Helen Coxe fully embodies the unsettled, nervously discontented Mimi. She does display calm and confidence when contemplating her love of collecting historic documents, and in her hard won maturation in the play's final moments. Peter Ludwig conveys the smugness of an artist who considers himself superior to the herd around him as well as the smooth charm which enables him to slake his devouring appetite for sexual conquest. Liz McConahay displays a brisk sophistication at the outset, nicely segues into boastful girlishness when seduced, and finally displays convincing rage when Phyllis inevitably learns the hard truth about Jack. Jennifer Graven's Greta never changes and likely never will. Graven projects an interesting off center quality which makes it both surprising and believable when Greta proves to have more to her than is apparent at first glance. Lustful, willful, and shallow in her interests, Greta is possessed of an admirable native intelligence and honesty which seem to serve her well. Jim Ireland is a little too stiff in conveying the stiffness of Kai. After all, Kai may be stiff compared to the company which he is keeping, but he would not be transversing their universe as nimbly as he does if he were a total stiff.
Director Margo Whitcomb is to be credited with bringing out the nuances in author Beber's uncommonly rich and complex play. There is a striking fluidity and clarity to Whitcomb's work. Ed Matthews' interesting and playable set mostly represents Mimi and Kai's apartment. It features a blue background with what appears to be a very large off-center natural wood picture frame representing a window beyond which appears a skyline featuring two high rise buildings. Halfway forward at the top and sides of the stage are natural wood (one shaped as a round column) boards forming three sides of a wide frame, and more widely spaced at both sides downstage are two similar vertical side frames. At stage right is a platform on which is placed Jack's striking but uncomfortable looking museum piece style chair. Various tables, chairs and desks, as well as a series of steps and a platform at the rear, each have natural wood tops. Julia Sharp's costumes are consistently apt and attractive.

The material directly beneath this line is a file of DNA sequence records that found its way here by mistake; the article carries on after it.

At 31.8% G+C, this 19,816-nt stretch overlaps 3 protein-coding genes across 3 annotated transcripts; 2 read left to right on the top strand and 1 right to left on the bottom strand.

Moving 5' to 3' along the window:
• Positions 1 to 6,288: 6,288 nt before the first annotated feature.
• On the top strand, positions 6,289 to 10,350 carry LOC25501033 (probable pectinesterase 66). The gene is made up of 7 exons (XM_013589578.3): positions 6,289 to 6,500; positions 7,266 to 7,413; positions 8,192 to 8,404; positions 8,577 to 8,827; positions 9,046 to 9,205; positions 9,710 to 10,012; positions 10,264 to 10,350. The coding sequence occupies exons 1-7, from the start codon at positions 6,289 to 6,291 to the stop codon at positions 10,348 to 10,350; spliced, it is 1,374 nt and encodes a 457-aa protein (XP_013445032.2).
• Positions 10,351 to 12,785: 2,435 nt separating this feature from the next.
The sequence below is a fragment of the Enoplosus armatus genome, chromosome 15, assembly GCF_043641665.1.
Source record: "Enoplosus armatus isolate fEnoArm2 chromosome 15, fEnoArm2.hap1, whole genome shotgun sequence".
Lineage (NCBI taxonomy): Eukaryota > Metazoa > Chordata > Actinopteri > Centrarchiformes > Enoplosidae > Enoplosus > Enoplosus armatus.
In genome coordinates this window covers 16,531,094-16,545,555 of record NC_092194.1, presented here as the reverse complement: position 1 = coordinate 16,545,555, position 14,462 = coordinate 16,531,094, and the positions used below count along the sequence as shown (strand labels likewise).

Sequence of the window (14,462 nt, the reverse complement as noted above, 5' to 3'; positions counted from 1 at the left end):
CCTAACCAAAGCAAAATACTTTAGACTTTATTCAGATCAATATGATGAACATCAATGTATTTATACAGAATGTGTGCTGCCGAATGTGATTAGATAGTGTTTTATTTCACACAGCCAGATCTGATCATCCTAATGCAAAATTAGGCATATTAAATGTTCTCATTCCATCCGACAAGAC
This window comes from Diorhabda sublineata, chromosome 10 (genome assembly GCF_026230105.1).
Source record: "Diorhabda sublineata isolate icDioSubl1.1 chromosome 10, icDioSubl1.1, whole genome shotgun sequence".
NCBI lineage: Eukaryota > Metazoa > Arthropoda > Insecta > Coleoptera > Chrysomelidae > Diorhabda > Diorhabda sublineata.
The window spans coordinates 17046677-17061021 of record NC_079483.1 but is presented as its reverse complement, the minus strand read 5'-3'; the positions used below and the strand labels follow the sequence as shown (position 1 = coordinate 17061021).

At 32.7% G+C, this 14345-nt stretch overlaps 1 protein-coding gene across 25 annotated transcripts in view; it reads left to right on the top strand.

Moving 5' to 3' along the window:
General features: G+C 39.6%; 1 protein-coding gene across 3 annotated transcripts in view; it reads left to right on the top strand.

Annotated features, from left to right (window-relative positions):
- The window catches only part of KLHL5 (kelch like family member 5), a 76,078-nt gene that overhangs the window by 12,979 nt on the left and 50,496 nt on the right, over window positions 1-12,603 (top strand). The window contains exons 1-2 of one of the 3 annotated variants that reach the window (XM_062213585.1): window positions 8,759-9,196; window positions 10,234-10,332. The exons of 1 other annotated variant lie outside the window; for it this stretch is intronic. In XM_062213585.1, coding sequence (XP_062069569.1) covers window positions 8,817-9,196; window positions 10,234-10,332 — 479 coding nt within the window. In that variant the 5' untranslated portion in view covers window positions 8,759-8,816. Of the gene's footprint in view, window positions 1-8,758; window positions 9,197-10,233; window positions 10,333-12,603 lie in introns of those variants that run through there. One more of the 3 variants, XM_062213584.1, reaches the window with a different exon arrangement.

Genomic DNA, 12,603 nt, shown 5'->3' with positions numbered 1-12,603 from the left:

The least successful aspect of this fine play is the overly muddled explanation of the title. Jack has designed a restaurant tapas bar. Because a vapor barrier was not applied to the back wall of the bar, warm air migrating from the hot kitchen behind the bar entered into the wall and become trapped within. As the air cooled, it reached The Dew Point, vaporizing and causing rot within the wall. As a result, the wall collapsed and injured a woman. Jack refuses to accept responsibility for the injuries to the women. This is apparently analogous to the injuries which his behavior causes to the women in his life and his uncaring attitude about it.
It is my belief that The Dew Point will be widely and successfully produced for a long time to come. New Jersey theatergoers would do well to seize the current opportunity to discover this exciting new play and playwright at Centenary Stage.
The Dew Point continues performances (Thurs, 7:30 p.m./ Fri. & Sat. 8 p.m./ Sun. 2:30 p.m.) through November 19, 2006 at Centenary Stage Company on the campus of Centenary College, 400 Jefferson Street, Hackettstown, NJ 07840. Box Office: 908-979-0900; online: www.centenarystageco.org.
The Dew Point by Neena Beber; directed by Margo Whitcomb